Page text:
Pet supply stores have rows and rows of dog foods: kibble, canned, moist 'n' chewy. You want to make the right choice for your Chihuahua, but rather than being helpful, the large selection of foods available for dogs gets confusing. Understanding what your little one needs nutritionally makes the choice easier.
Protein and Carbs
Small dogs like Chihuahuas burn more calories because they have a faster metabolism than large-breed dogs. Chihuahuas have tiny tummies, though, so they can't eat a lot in one sitting. This makes it important to feed your Chihuahua a diet dense with protein and carbohydrates. When reading the label of a potential dog food, make sure that the first ingredient listed is protein. Preferably it will list the type of protein, too: beef, chicken or fish.
Fat is necessary for a well-rounded diet and it is rich in calories that provide energy. Your Chihuahua will typically burn off the fat she eats, provided it's a moderate amount, so finding a low-fat food isn't required unless she is overweight.
Foods that provide antioxidants are beneficial for small-breed dogs like Chihuahuas since smaller breeds have a longer life expectancy. Antioxidants will protect your Chi from free-radical damage, keeping her healthy throughout her life.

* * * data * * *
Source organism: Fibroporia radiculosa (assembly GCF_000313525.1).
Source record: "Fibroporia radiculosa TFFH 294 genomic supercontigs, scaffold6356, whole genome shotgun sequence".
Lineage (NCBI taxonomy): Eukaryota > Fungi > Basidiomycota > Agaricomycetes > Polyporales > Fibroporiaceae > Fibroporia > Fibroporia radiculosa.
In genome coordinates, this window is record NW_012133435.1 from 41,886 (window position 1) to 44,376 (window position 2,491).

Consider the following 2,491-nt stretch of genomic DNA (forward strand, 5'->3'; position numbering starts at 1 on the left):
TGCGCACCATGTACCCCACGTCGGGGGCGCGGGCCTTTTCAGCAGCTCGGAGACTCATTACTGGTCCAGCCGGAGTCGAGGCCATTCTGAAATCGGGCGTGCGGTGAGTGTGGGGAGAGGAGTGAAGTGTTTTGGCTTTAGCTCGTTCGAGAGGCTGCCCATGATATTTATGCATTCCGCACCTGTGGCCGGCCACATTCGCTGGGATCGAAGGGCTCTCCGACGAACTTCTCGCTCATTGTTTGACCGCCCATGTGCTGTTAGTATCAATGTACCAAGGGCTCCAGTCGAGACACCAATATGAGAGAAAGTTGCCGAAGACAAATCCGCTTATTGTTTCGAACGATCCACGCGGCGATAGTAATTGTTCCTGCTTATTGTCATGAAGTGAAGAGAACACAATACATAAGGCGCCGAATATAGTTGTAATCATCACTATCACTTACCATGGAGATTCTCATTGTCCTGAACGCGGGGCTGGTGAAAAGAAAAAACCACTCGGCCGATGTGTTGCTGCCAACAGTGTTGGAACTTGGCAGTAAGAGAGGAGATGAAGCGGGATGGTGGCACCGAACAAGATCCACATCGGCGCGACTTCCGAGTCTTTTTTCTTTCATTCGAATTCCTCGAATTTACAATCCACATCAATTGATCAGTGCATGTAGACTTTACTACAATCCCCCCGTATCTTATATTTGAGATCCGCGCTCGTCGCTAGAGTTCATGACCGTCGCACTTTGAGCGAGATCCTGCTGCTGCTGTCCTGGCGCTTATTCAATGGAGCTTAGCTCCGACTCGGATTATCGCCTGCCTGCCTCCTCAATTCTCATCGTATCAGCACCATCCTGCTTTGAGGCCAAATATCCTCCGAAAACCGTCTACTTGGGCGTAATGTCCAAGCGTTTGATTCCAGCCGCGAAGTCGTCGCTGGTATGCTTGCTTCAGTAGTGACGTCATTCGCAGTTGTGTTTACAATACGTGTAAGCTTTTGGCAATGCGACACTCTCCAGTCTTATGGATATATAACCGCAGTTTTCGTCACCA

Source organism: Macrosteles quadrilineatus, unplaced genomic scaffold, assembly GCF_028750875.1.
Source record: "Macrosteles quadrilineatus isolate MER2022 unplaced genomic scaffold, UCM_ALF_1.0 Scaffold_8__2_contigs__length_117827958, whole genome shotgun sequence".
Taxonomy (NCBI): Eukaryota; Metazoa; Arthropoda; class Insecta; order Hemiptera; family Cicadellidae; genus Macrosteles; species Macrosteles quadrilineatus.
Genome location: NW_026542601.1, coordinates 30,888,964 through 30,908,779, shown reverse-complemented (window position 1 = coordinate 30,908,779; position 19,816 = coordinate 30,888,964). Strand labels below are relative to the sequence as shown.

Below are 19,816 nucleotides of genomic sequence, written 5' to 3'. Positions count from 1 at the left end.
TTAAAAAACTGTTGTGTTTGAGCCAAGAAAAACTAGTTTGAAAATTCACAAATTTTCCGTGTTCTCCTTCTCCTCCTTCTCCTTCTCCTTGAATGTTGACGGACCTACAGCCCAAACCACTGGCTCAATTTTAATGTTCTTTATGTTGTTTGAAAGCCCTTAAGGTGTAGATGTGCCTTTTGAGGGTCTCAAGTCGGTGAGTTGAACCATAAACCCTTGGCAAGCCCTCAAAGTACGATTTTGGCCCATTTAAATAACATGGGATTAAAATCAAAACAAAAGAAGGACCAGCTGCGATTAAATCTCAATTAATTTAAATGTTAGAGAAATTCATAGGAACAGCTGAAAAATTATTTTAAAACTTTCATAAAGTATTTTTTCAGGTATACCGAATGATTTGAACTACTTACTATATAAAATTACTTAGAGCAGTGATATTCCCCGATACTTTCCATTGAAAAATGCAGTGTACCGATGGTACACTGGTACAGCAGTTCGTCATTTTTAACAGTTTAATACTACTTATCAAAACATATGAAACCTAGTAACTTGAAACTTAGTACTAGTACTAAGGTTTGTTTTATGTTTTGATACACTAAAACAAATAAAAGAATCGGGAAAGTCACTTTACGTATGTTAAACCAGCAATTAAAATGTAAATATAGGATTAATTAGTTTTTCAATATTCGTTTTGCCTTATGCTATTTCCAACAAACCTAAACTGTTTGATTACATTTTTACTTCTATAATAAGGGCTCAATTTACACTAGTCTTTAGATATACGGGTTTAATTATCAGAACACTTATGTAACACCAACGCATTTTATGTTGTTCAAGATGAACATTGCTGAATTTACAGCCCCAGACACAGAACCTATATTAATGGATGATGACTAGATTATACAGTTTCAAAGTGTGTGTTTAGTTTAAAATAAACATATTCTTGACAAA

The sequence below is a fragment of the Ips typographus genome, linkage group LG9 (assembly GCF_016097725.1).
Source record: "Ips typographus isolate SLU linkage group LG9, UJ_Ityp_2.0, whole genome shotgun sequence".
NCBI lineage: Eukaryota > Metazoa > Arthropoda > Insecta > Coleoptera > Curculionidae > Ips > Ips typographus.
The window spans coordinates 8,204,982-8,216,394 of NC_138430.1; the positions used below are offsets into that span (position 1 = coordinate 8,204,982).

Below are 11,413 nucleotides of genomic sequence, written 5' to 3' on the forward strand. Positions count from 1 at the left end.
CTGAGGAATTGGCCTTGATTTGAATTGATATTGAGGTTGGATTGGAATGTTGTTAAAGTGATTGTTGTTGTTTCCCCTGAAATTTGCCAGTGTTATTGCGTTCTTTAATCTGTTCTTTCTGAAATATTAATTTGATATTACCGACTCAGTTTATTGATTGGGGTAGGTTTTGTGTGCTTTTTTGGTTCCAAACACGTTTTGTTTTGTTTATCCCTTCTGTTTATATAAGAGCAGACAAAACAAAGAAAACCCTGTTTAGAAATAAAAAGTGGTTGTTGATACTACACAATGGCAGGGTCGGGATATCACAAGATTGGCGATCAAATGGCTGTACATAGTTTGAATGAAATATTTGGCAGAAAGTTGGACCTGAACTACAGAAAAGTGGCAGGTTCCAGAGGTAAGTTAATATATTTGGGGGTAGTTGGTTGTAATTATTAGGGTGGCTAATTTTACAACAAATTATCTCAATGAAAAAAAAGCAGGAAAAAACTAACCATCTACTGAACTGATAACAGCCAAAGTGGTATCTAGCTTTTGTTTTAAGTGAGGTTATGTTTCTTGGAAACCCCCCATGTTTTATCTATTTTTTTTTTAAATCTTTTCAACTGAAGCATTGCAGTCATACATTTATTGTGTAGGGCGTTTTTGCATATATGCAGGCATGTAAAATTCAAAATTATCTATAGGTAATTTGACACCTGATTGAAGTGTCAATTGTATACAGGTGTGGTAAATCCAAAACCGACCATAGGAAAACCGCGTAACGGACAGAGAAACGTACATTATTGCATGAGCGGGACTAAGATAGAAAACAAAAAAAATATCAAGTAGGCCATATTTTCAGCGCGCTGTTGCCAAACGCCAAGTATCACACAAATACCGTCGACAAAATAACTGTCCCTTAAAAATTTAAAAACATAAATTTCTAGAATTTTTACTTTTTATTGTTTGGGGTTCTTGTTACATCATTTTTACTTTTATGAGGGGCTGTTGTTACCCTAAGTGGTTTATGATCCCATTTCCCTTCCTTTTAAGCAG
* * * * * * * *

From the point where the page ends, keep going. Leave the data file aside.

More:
Some of the quality dog food manufacturers have started selling breed-specific dog food formulas. The ones formulated for Chihuahuas typically have chicken as the No. 1 ingredient followed by barley, prebiotics for digestion, antioxidants and natural fish oil to provide omega-3 fatty acids. These Chihuahua-formula foods are smaller-sized kibble, too, making it easy for the small dog to eat.
Dogs of all breeds can develop food allergies, and Chihuahuas aren't an exception. If your Chi displays symptoms of a food allergy such as diarrhea, vomiting and itching, consult your vet. She can help by recommending foods that your dog might not have eaten before and therefore will be less likely to be allergic to. Many dog foods are now being made with alternate protein sources such as duck, rabbit and venison. Your vet may also recommend withholding treats, ceasing medication and removing toys that might be causing or contributing to the allergic reaction. After a period of being symptom-free, you will be able to reintroduce foods and medications back into your Chihuahua's diet to see which specific item is the cause of the allergy.
Elle Di Jensen has been a writer and editor since 1990. She began working in the fitness industry in 1987, and her experience includes editing and publishing a workout manual. She has an extended family of pets, including special needs animals. Jensen attended Idaho and Boise State Universities. Her work has appeared in various print and online publications.